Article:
As Hubbard starts up the slide show, the audience settles down. He shows images of each of the three species of owls found in the park, beginning with the diminutive eastern screech-owl. He plays only one of its three calls; the other two calls (particularly the “screech” the bird is known for) are confrontational and might draw the owl as well as its antagonists. The great horned owl is presented as the bully of the night world, so large that it is able to catch and consume wild turkeys and opossums. Like most birds, the great horned owl has no sense of smell; because of this and because of its size, it’s one of the only predators of skunks. And last but not least is the barred owl, a bird that communicates with humans quite freely: “Who-cooks-for-you, who-cooks-for-you-all,” it says.
This is the call that Hubbard plays after he leads us on a short walk to the boat ramp, having attracted a barred owl to that location several times before. But tonight the woods are strangely silent, and the star of the show doesn’t attend. At one point a songbird in the dark woods sets up a piercing refrain of its own, as if to say, “Go away, I’m sleeping,” or perhaps, “Don’t eat me! I’m far too loud to taste good.”
The “Owl Prowl” is a year-round program, starting at the amphitheater at dusk every Friday. Owls don’t migrate, and they’re much easier to spot during the spring, their mating season. I tell Chase and Brooke that maybe we’ll see one on our next visit.
While fall may not be the best time of year to see an owl, it is one of the most beautiful and comfortable seasons to visit. There are few insects, and at the beginning of the season the cypress leaves turn a rusty orange color reminiscent of fire. On Saturday morning, we are among these beautiful old trees as soon as we push off the bank in the four canoes we’ve rented from operator Cindy Speight’s Old Port Caddo Rentals. We are a motley crew teamed up in pairs — Chase and I, my mother and Brooke, my grandfather and 19-year-old cousin Jake, and my aunt and uncle bringing up the rear.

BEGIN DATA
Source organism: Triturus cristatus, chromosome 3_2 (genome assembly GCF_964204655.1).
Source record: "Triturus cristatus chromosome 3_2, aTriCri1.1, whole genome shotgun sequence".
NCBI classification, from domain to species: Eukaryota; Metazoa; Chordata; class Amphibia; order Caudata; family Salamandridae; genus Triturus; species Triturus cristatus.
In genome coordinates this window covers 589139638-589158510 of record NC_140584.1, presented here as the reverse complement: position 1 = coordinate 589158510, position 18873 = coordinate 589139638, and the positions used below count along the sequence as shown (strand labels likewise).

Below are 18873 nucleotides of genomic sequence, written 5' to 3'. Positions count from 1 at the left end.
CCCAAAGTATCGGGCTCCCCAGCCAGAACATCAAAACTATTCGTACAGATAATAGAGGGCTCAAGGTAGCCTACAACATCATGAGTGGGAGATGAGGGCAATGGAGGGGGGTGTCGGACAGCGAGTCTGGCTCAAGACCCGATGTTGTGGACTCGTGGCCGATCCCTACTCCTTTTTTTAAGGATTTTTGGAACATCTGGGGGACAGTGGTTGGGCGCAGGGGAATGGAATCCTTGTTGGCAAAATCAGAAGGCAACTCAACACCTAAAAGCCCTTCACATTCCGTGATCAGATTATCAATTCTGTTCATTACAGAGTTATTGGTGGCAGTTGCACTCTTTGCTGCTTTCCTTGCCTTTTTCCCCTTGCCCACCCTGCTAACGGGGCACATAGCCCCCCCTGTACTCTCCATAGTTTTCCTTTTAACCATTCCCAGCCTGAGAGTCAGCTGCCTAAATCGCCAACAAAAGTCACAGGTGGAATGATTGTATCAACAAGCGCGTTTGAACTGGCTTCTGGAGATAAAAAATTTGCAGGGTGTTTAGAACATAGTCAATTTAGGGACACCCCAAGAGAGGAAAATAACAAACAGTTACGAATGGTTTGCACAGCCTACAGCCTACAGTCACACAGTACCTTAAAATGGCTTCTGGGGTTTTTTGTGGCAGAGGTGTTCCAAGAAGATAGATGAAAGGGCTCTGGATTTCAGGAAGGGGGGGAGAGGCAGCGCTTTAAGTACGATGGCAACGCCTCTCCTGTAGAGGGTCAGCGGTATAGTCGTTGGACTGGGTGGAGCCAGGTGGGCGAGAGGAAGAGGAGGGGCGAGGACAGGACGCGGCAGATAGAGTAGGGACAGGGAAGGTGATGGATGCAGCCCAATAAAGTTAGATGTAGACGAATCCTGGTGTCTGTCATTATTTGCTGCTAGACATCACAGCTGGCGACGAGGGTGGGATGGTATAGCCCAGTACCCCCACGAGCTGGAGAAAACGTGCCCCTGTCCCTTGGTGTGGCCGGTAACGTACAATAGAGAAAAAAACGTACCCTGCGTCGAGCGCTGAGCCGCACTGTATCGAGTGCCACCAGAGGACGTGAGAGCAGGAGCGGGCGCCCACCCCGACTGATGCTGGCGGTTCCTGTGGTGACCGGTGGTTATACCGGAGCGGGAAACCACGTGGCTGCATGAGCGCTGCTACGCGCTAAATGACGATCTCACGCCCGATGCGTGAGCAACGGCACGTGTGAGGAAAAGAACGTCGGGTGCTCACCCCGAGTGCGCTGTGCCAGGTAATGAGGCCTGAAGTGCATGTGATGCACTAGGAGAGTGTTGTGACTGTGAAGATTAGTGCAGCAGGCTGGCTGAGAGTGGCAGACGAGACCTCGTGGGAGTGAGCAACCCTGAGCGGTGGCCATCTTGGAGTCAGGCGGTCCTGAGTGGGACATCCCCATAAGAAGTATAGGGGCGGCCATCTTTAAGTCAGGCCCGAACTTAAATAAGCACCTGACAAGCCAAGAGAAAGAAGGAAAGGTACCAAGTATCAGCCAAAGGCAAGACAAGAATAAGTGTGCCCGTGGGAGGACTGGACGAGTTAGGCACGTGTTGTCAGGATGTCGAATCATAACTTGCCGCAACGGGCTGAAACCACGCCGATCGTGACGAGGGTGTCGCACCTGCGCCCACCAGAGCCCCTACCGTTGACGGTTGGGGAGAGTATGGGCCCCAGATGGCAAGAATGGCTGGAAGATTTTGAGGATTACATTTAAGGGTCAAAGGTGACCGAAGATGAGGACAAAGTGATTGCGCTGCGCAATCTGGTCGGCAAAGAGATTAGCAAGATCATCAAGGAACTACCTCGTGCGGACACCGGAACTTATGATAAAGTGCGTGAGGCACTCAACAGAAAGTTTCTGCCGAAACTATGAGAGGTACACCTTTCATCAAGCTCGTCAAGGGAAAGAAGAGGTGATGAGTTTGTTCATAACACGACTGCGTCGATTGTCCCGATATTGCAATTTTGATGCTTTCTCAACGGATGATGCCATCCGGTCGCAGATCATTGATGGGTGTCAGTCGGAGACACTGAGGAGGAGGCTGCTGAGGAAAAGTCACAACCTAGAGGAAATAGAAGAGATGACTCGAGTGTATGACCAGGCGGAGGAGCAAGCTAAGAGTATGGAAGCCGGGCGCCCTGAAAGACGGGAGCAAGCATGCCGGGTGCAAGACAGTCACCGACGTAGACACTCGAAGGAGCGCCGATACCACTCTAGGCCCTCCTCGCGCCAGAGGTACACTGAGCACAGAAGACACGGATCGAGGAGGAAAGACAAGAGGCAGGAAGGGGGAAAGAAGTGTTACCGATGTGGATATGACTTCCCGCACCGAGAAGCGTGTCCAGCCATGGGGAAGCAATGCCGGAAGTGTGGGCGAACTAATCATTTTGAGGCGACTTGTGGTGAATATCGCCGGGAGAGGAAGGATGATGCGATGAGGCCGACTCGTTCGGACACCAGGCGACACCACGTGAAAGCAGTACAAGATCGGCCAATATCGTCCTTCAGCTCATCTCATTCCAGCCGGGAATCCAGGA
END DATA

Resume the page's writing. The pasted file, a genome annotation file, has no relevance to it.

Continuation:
My mother and I have canoed here twice before, venturing up two miles of Big Cypress Bayou into the picturesque maze around Hell’s Half-Acre. I am excited to share with my family this place, aptly named, that took my breath away the first time I saw it, and every time since. Before we’d started the trip, we had decided that one group would go a shorter distance, turning around just after reaching the cypress swamp. But what I have failed to anticipate are the how-much-farthers and are-we-there-yets, which begin less than 15 minutes into our journey. I am accused of many grave injustices, including misrepresenting the distance. I begin to fear a mutiny.
Big Cypress Bayou is mostly dark, still water. It’s lined with river camps and houses on one side, and on the other, with the Caddo Lake Wildlife Management Area. This part of the lake is not particularly scenic, but when you reach the cut that takes you to Boat Road C, you begin traveling beneath an archway of river birches leaning out over the water.